EXTREME WEATHER

Festival Walk slowly recovering from ‘unprecedented torrential rainfall’

While some stores have suffered damage, most of the mall has returned to normal

PUBLISHED : Wednesday, 02 April, 2014, 8:21pm
UPDATED : Thursday, 03 April, 2014, 1:26pm

It's back to normal for Festival Walk, three days after a freak rainstorm barraged the glitzy Kowloon Tong mall.

Sunday's unexpected black rain left the food court and several shops in Festival Walk's north zone drenched in a soaking flood that disabled six of the mall's escalators and cascaded across store floors.

Media reports originally indicated that chunks of hail had crashed through the mall's ceiling, but management confirmed a section of pipe that had burst was the actual culprit.

"The flood was caused by the unprecedented torrential rainfall," said Cindy Chow, CEO of Mapletree Greater China Commercial Trust, owners of Festival Walk. "Tremendous water pressure damaged a pipe, and the pipe burst and water overflowed and flooded parts of the building."

Festival Walk staff mobilised to handle the disaster and evacuate customers, though not before photographs of mall "waterfalls" began to go viral on social media.

Thanks to vacuum water sucking machines that were used overnight, the flood was mopped up in about twelve hours.

Three days after the crisis, there is little sign of flooding in Festival Walk, except for a broken ceiling panel that collapsed under water pressure and a few drying areas that are cordoned off from customers.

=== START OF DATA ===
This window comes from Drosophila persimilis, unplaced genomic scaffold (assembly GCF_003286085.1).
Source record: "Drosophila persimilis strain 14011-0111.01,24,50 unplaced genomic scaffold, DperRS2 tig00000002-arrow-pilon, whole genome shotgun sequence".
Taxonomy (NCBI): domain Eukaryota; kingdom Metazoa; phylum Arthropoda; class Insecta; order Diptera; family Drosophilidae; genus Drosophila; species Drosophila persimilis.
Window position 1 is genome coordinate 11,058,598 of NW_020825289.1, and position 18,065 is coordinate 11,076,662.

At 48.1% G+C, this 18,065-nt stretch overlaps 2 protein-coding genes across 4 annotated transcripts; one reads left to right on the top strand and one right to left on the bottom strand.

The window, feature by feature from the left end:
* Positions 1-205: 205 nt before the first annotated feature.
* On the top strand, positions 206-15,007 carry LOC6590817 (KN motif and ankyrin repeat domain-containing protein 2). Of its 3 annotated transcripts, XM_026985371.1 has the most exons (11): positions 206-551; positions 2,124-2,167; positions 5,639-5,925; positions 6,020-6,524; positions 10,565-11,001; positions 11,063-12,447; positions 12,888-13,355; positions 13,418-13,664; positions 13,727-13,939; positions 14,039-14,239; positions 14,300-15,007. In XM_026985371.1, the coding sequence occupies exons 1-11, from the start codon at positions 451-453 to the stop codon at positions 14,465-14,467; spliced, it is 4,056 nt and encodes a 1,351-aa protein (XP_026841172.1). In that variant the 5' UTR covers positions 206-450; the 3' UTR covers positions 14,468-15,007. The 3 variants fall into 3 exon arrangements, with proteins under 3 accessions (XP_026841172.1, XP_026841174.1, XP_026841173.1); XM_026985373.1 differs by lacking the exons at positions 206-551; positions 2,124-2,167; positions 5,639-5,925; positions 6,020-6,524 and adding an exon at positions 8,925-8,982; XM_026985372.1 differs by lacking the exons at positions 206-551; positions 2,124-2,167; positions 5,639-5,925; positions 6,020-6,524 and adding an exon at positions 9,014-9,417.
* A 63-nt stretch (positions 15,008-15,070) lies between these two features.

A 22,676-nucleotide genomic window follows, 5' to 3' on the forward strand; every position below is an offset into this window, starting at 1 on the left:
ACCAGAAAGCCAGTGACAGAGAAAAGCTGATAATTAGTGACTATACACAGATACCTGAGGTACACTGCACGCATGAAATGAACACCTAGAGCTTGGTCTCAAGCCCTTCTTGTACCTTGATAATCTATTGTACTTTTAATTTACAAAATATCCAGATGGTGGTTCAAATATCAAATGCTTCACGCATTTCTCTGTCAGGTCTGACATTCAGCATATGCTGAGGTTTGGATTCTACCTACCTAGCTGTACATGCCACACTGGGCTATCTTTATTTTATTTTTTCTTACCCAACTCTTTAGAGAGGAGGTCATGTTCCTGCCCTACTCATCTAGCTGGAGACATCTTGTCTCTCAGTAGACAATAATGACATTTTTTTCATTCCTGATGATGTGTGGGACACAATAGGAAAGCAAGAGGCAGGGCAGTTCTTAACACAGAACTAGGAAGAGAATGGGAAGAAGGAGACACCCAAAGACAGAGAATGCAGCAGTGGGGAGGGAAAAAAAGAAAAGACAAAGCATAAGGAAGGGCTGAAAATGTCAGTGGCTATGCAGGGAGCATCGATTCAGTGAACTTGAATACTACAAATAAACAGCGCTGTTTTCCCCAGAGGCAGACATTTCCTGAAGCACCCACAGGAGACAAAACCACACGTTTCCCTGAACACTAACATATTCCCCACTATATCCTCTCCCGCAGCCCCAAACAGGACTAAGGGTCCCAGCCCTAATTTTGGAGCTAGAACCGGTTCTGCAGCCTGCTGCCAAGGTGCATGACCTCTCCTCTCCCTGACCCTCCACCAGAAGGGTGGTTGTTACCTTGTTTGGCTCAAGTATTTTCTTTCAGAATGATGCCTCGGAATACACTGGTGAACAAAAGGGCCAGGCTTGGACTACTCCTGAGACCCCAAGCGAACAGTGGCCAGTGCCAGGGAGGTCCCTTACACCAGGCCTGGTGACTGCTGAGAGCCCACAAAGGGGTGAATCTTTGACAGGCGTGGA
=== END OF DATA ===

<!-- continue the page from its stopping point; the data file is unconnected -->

Stores affected by the rainstorm have also all re-opened, although some, like Chinese restaurant Wang Jia Sha, suffer from damage to the decor and exhaust pipes that will take about three months to fully repair.

"This was an unexpected accident," Wang Jia Sha managing director Karen Ko said in a statement. "But the management team took speedy action and most of the damage was minimised... Because of their efficiency, nobody was injured."

Wang Jia Sha spokespersons confirmed that there had been about two hundred people in the vicinity of the restaurant at the time of the disaster.

Other Festival Walk tenants experienced lesser damage. The general manager of the mall's Fancl House cosmetics branch said that some crates of storeroom stock had been ruined due to water leakage, but most of the store's merchandise was undamaged.

"We put towels, cotton balls and trash bags that we bought from the supermarket outside to soak up all the water," said Psyche Shek, retail manager of fashion retailer Joyce. "We removed all clothes in drawers and put them into our back room storage... This is our general contingency plan to protect merchandise."

The Festival Walk building is insured for property damage, business interruption and third party liability, CEO Chow said, adding that the mall had stepped up safety inspections since the incident and could not be accused of poor maintenance.

"We have monthly and annual inspections of the piping system," Chow said. "This incident was not something we ever would have imagined. Nevertheless, we want to make sure that our piping system is in place to withstand extreme weather conditions."

Festival Walk's technical team is currently reviewing the building with the help of a third party structural consultant, and plans are in place to strengthen the entirety of the mall's piping and coupling system.

"We don't think that the flood crisis will cause customer drop-off in the long run," Chow added.